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Romania: Bank Charts Course Amid Hesitant Reforms

  • Radu Busneag



Bucharest, 29 September 1997 (RFE/RL) -- The National Bank of Romania has outlined some details of its plans for encouraging momentum in the Romanian economy while maintaining the stability necessary for the reform process.

In an interview with RFE/RL, senior bank official Adrian Vasilescu said the central bank's target is to hold inflation at the lowest possible level, while stimulating investment and injecting money into the economy.

Vasilescu said that up to the present, the main instrument for keeping a grip on inflation was a strict monetary policy which held down the amount of lei currency on the market. He said that in particular the bank reduced the number of lei sharply at the beginning of the year, in order to strengthen the currency.

Now, in order to stimulate the economy, the National Bank will increase the money supply, and the main instrument for curbing inflation will instead become the exchange rate. Vasilescu said that as such, the bank will introduce a "currency corridor" with upper and lower limits for fluctuation of the lei.

He also said that the bank is moving towards raising Romania's foreign currency reserves up to $3 billion this fall, and to $4 billion next spring. A strong currency reserve is necessary to sustain the central bank's intentions to boost confidence in the national currency by meeting by next month the International Monetary Fund's requirements on currency convertibility -- a key move intended to attract more foreign investment.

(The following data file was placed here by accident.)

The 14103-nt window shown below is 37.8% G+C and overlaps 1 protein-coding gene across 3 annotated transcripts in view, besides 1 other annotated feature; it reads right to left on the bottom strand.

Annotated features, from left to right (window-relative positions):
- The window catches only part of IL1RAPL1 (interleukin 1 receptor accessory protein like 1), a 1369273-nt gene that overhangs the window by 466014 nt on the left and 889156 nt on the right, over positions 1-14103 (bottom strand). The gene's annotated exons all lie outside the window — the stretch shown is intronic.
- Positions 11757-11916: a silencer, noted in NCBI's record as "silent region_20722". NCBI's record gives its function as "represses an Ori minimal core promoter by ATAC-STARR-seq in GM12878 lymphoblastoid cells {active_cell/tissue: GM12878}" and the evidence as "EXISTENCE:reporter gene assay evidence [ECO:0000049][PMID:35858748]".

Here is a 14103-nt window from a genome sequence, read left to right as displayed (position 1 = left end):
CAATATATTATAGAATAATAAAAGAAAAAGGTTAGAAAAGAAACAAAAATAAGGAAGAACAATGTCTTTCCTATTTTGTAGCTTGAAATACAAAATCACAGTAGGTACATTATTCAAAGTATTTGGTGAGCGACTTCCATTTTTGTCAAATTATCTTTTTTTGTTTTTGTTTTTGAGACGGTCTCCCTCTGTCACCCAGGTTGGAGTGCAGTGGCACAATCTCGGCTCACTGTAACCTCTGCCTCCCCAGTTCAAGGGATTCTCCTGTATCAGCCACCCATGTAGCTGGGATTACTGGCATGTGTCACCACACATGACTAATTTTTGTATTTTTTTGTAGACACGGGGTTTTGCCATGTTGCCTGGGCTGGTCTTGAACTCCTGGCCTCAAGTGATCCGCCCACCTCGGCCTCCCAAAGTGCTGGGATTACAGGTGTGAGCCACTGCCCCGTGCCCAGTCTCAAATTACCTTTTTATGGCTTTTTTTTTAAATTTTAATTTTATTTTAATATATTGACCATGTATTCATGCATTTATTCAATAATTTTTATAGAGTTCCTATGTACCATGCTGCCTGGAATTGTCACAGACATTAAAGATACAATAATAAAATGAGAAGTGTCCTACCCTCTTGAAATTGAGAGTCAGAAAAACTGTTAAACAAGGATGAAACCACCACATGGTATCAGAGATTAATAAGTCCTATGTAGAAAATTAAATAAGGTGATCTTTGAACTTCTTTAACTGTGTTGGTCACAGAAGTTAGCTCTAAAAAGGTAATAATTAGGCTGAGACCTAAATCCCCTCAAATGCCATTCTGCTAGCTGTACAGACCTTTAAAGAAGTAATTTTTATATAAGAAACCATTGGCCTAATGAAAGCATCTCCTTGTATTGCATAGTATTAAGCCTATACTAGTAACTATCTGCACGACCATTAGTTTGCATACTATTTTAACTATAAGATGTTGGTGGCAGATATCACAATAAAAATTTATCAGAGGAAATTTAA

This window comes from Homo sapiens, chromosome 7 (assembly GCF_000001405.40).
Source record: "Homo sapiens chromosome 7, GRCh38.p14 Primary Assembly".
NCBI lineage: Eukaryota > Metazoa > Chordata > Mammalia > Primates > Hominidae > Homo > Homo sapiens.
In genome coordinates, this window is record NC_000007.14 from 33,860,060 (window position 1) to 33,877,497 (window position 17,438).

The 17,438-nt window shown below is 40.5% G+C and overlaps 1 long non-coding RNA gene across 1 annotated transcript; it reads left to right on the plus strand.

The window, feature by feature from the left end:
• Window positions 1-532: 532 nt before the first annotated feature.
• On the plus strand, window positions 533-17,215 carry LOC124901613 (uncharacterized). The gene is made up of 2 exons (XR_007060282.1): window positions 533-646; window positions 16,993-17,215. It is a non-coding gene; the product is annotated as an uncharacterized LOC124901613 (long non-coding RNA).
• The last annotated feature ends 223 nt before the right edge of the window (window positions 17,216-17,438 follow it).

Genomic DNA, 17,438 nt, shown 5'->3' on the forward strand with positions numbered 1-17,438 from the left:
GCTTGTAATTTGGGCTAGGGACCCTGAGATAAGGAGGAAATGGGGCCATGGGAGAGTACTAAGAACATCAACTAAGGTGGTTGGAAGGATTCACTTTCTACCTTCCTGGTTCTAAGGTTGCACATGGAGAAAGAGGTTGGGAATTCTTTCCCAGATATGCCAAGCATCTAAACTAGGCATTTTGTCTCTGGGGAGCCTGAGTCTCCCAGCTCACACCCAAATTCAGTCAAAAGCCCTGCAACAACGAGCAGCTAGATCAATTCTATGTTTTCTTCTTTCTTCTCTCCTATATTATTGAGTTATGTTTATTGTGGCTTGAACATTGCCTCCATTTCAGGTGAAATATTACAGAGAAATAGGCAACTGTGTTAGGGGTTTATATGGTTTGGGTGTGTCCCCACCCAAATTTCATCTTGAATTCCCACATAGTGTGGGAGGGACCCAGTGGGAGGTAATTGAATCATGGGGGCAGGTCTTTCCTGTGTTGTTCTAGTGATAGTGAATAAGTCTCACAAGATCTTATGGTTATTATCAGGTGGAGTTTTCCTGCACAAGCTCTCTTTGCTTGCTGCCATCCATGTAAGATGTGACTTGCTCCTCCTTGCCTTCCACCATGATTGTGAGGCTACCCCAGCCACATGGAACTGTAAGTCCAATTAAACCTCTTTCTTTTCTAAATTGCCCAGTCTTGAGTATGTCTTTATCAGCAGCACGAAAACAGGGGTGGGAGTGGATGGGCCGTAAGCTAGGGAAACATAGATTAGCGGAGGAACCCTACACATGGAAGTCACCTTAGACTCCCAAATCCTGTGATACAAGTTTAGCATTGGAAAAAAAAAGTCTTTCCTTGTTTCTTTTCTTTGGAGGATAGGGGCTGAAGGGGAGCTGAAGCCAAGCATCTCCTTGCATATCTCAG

But while the central bank is moving forward, economic analysts and Bucharest media commentators say the rhythm of reforms introduced by the government is not sufficient. Last month's decision to move towards closure of loss-making state enterprises came six months later than scheduled, and various pieces of economic legislation still have not reached parliament for approval.

A senior World Bank Official who visited Bucharest last week praised the government's economic reforms, but at the same time stressed that the pace of privatisation in the state banking sector and agriculture remains low. Kenneth Lay, director of the Southeast Europe department of the World Bank, said that the privatisation of the state agricultural companies was being delayed by the lack of legislation covering the sector. He also noted that corruption remains a key problem in Romania. He said the World Bank measures the degree of safety of the local business climate through the corruption index.

Popular support for the painful reform proces remains high in Romania, with polls showing more than 50 percent of the population in favour of it, despite the rapid drop in living standards this year. The average wage has now dropped below $100 per month, and compared with 1989, the standard of livng has dropped by 50 percent.

For this year, a negative growth in Gross Domestic Product of up to 2 percent is forecast by Romanian and foreign economists, the annual inflation has passed the 100 percent barrier, and even optimistic forecasts for the fiscal deficit are using a figure of 4.5 percent, and the trade balance deficit is expected to be over $1 billion.

For these reasons, more and more Romanian analysts are saying that the next six months will be critical. They say that without continuing intensive reform efforts within this period, the Romanian economy might not be able to continue and could be in danger of collapse, with all the consequences that entails for the present government.
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